Earl, Squirrels, Theme, and Robert Frost

squirrel4Yikes.  I just realized that Earl and squirrel rhyme.  That’s either tacky or divine; I’m not sure which.  (Yeah, yeah, I know the picture is REALLY tacky — but I couldn’t resist when I saw it.) Earl has been a character in Tap Dancing at the County Fair since its early pages and the squirrel incident cropped up late in my NaNo process, well after I’d named him.

It seemed like a little snippet that could stand on its own, sorta, and that’s why I posted it as yesterday’s Friday Flash.  But Darksculpture’s challenge on Theme today pushed me to expand on it a little bit, since it’s actually a fairly important incident in my novel.

I guess the theme of Tap Dancing is some variation or combination of the following clichés:

  • there’s no place like home
  • everyone deserves a home
  • home is where the heart is

Or something like that.   Searching for, losing, and/or finding a home (both tangible and emotional) fills up most of my characters’ lives and therefore most of my pages.

Earl had been homeless for a long time.  He and his partner, Sharene, shared a tent in the woods behind Costco.  But when bulldozers began tearing apart the woods for a new housing complex and Sharene’s health began to fail, staying near the Costco dumpsters and fighting over food scraps there became just too difficult for them.  So reluctantly they and their tent made a move to Reba’s back yard.  It was a big move for them both.  (How Reba got from that junky-funky little country store to the big house in the suburbs is a couple of chapters worth.  Some other day.)

As far as eating the squirrel brains?  As Dayner put it in her comment on my post, “Could have gone either way.”

Exactly.  The old Earl would have kept on eating them, tomorrow be damned.  So what if they’d make him crazy?  Living outdoors this way, without a safe home, would do him in first.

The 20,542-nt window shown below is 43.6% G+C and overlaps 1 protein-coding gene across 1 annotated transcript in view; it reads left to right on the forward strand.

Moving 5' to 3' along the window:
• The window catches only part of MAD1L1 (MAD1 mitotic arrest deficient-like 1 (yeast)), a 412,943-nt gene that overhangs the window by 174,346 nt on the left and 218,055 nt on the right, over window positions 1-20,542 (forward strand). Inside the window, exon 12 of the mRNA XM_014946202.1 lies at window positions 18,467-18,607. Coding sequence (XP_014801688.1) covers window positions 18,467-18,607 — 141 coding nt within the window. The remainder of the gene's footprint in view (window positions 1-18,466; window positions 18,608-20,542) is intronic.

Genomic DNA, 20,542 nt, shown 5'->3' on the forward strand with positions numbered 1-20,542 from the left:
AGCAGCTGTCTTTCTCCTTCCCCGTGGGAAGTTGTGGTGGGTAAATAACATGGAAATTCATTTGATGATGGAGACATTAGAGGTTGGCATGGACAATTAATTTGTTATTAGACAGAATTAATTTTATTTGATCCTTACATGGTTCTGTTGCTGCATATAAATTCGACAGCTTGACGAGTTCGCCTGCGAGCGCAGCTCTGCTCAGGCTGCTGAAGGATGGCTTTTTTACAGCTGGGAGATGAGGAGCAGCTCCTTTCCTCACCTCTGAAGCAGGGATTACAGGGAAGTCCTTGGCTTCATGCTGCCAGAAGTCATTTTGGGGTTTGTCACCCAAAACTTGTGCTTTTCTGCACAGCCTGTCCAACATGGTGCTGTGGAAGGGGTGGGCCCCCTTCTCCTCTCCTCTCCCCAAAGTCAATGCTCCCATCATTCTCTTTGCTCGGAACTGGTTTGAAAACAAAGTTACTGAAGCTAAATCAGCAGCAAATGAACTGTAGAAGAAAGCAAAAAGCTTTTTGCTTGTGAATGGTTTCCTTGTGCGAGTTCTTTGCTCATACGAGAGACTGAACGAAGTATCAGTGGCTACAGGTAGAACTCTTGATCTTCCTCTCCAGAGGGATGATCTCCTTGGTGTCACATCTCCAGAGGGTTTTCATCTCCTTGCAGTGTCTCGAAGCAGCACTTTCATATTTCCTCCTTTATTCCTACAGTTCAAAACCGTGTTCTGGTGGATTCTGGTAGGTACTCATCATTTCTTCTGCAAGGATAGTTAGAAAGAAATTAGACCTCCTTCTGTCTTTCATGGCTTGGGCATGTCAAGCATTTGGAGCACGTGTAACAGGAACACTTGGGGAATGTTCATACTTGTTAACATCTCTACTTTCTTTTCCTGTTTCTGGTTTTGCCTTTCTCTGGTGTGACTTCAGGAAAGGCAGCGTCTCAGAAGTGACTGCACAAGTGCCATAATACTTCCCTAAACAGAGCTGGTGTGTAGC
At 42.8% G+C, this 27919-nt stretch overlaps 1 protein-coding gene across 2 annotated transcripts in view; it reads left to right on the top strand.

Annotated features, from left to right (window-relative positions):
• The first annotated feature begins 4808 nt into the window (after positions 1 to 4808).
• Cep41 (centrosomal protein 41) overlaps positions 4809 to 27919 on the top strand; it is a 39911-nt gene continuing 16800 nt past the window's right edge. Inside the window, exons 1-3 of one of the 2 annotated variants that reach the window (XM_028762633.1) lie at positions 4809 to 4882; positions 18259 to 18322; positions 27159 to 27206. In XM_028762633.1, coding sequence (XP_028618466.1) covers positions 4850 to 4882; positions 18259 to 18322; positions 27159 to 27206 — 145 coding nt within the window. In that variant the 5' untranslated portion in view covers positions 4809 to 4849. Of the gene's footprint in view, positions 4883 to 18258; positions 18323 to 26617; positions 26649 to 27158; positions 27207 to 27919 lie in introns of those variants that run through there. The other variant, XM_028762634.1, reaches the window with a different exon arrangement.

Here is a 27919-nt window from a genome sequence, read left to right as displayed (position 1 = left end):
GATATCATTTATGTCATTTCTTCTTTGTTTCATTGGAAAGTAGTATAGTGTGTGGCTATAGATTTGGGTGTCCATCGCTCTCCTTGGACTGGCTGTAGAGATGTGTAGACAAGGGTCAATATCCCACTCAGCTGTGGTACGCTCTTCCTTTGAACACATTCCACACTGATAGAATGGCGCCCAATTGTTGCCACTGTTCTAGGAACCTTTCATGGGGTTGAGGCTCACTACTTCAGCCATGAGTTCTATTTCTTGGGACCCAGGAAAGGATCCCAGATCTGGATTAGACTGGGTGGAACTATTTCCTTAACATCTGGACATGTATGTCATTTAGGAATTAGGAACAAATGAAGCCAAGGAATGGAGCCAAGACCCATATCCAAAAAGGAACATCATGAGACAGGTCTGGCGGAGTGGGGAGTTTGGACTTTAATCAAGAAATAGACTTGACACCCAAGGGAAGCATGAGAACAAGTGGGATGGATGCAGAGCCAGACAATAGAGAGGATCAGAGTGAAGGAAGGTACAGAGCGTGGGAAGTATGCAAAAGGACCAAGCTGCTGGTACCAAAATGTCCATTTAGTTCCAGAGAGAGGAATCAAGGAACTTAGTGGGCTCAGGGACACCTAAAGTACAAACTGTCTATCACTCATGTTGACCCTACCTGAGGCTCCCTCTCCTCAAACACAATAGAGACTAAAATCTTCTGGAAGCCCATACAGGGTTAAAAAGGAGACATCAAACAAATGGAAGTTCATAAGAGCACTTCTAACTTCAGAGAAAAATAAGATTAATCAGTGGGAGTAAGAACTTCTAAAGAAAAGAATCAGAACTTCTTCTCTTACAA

But Earl was taking steps to move to another plane.  He felt responsible for Sharene and wanted to be able to help her.  With the move, he began to realize he might have some options, and he didn’t want to be too crazy from squirrel brains to be able to act on them.

So, yeah, passing on the squirrel brains was a big deal for Earl.  And as Robert Frost would say – that has made all the difference.

8 comments to Earl, Squirrels, Theme, and Robert Frost

  • Fantastic indepth analysis! I love it. Also, now that I have more insight into the character Earl and his motivations I’m even more excited about your story. Seems you and I have a few more things in common than living on the East coast and I can’t wait to see what you do with these colorful characters. Excellent post Natasha.

    • Nancy

      Thanks, DS. Whatever, let’s still not get together for squirrel stew when we meet at a writers’ conference or at one of our book-signing events! And thank you for the impetus to finally articulate what my theme is.

  • Shaddy: For lack of better words, I agree totally with darksculptures comment. You’re very clever, Natasha and creative.

  • Sounds like your getting a good grasp on your Nano novel. So does this mean your doing lots of editing or just tinkering around?
    BTW, I like the picture and noooo let’s skip the squirrel stew thank you very much.

    • Nah, so far I’m not doing any editing. I’m just trying to figure out what I’ve got and whether or not there’s anything worth salvaging. DS pushing me to write down the theme (thanks, DS!) was a good thing because using that as a filter is gonna be worthwhile in figuring out what to chuck and what to work on further from the shards of November’s writing. Initially this dialogue was more about Reba than Earl, but it seems to work okay as a two-fer.

  • I love your treatment, thoughts about this homeless couple. Great! I am really looking forward to reading your entire story.

    BTW, I love the title, I immediately wanted to read your post when I saw it!

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